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Sunday, Nov 27, 2022
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'Pissing From A Great Height'

Sir Vidia never fails to deliver. At the opening of Cheltenham literature festival, our newest Nobel laureate (sorry, he's British, actually) was heard saying that he believed he had helped to educate India's people...

'Pissing From A Great Height'
'Pissing From A Great Height'
outlookindia.com
-0001-11-30T00:00:00+05:53

"The trouble with people like me writing about societies where there is no intellectual life is that if you write about it, people are angry.

"If they read the book, which in most cases they don't, they want approval. Now India has improved, the books have been accepted.

"Forty years ago in India people were living in ritual. This is one of the things I have helped India with," the 69-year-old novelist said during his first public appearance since winning the Nobel prize.

Barely had the sniggers died after his last utterance on the "calamitous effect" of Islam that the literary and liberal mailing lists are full of outraged laments. But such bon mots are only to be expected from Sir Vidia (Sirji, in short). Sri Thomas Babington Macaulay must certainly be chuckling in his grave. Though Sir Vidia may well have a point that the "chuntering" classes may not have read his books.

"I'm not a detective-story writer. I'm not Agatha Christie, who ends as she begins, in the same limited view of the world. Nor Graham Greene, or P.G, Wodehouse - their world doesn't change. I'm quite different: my world changes as I write." Indeed, he is, and it does.

What I am interested to know is whether Sir Vidia has since revised his opinion of the Nobel Prize Committee which, when he was last heard on the subject on the occasion of Wole Soyinka being given the prize ('Has he written anything?') according to him was apparently 'pissing on literature, as they do every year. Pissing from a great height. On books.'

My favourite Naipaulism? Difficult to choose from the interviews on the side, but it is obvious Sir Vidia remembers his own and perhaps has a great blast using and reusing them. I recall the Hindu interview with Sadanand Menon in 1998, when asked to comment on Shiv Sena vandalisation of a Delhi art gallery (remember that painting of Sita by Hussain?):

"How can I comment on that?" Sir Vidia had countered. "I haven't seen the Hussain painting. I do not like Hussain as a painter. I think he is obvious and shallow. Of course you must allow me to repeat what I said when I was asked about a writer being under threat for a book written and some Imam had spoken against it. I said, "It's an extreme form of criticism," and it should be accepted in that spirit."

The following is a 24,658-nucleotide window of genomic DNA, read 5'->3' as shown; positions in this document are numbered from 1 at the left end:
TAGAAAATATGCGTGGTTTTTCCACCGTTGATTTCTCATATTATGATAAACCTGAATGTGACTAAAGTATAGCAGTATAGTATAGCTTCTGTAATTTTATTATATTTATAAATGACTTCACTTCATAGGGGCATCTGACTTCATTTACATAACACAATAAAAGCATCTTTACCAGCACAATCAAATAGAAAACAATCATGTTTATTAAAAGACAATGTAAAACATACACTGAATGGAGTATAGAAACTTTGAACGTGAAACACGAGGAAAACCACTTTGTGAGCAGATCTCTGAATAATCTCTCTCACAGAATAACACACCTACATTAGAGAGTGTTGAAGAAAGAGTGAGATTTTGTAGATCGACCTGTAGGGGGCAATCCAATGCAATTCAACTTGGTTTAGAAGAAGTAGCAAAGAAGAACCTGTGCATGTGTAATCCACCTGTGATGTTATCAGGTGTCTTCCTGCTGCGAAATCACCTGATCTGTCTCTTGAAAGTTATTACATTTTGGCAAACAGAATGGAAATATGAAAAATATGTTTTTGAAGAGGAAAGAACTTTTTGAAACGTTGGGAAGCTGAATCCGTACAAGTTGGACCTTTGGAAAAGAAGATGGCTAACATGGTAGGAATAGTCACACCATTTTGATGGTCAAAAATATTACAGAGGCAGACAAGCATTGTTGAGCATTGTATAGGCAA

So that's Sir Vidia for you. Never mind the not-much-lamented Ayatollah, but what does that 'writer' have to say? Paul Theroux recounts this incident from Hay-on-Wye

"As I passed Salman, he was smiling and shaking his head. He said, 'I have never met him before.'

" 'What did he say?'

" 'He said, "Are you all right?" I told him yes, I am all right. He said, "Good, good, good."' Salman began to laugh"

Laughter comes easy. A decade or so earlier, when asked by Elizabeth Hardwick what the dot on a Hindu woman's forehead meant, he replied, "It means, 'My head is empty.' "

In a 1998 interview, Sir Vidia had elaborated his views on universities: "I have no regard for universities, you know. I think they are great enemies of civilisation at the moment. Please quote me on that" and had gone on to suggest that "anything that comes out of the universities in America, especially the Arts departments, must be treated with amusement -- and distance. Yes, distance. Please quote me on that, "amusement and distance". The great works of history, the things that altered our knowledge of history and altered our ways of looking have not been done in universities. I cannot sufficiently express my disregard for "academic history.""

He may well have been reacting to Edward Said's devastatingly delicious ad hominem attack in a review of Beyond Belief, which had concluded with these words:

"Somewhere along the way Naipaul, in my opinion, himself suffered a serious intellectual accident. His obsession with Islam caused him somehow to stop thinking, to become instead a kind of mental suicide compelled to repeat the same formula over and over. This is what I would call an intellectual catastrophe of the first order.

"The pity of it is that so much is now lost on Naipaul. His writing has become repetitive and uninteresting. His gifts have been squandered. He can no longer make sense. He lives on his great reputation which has gulled his reviewers into thinking that they are still dealing with a great writer, whereas he has become a ghost. The greater pity is that Naipaul's latest book on Islam will be considered a major interpretation of a great religion, and more Muslims will suffer and be insulted. And the gap between them and the West will increase and deepen. No one will benefit except the publishers who will probably sell a lot of books, and Naipaul, who will make a lot of money."

I am not sure Sir Vidia would agree. Maybe he would laugh dismissively and hope that the books would get read too, apart from being sold.

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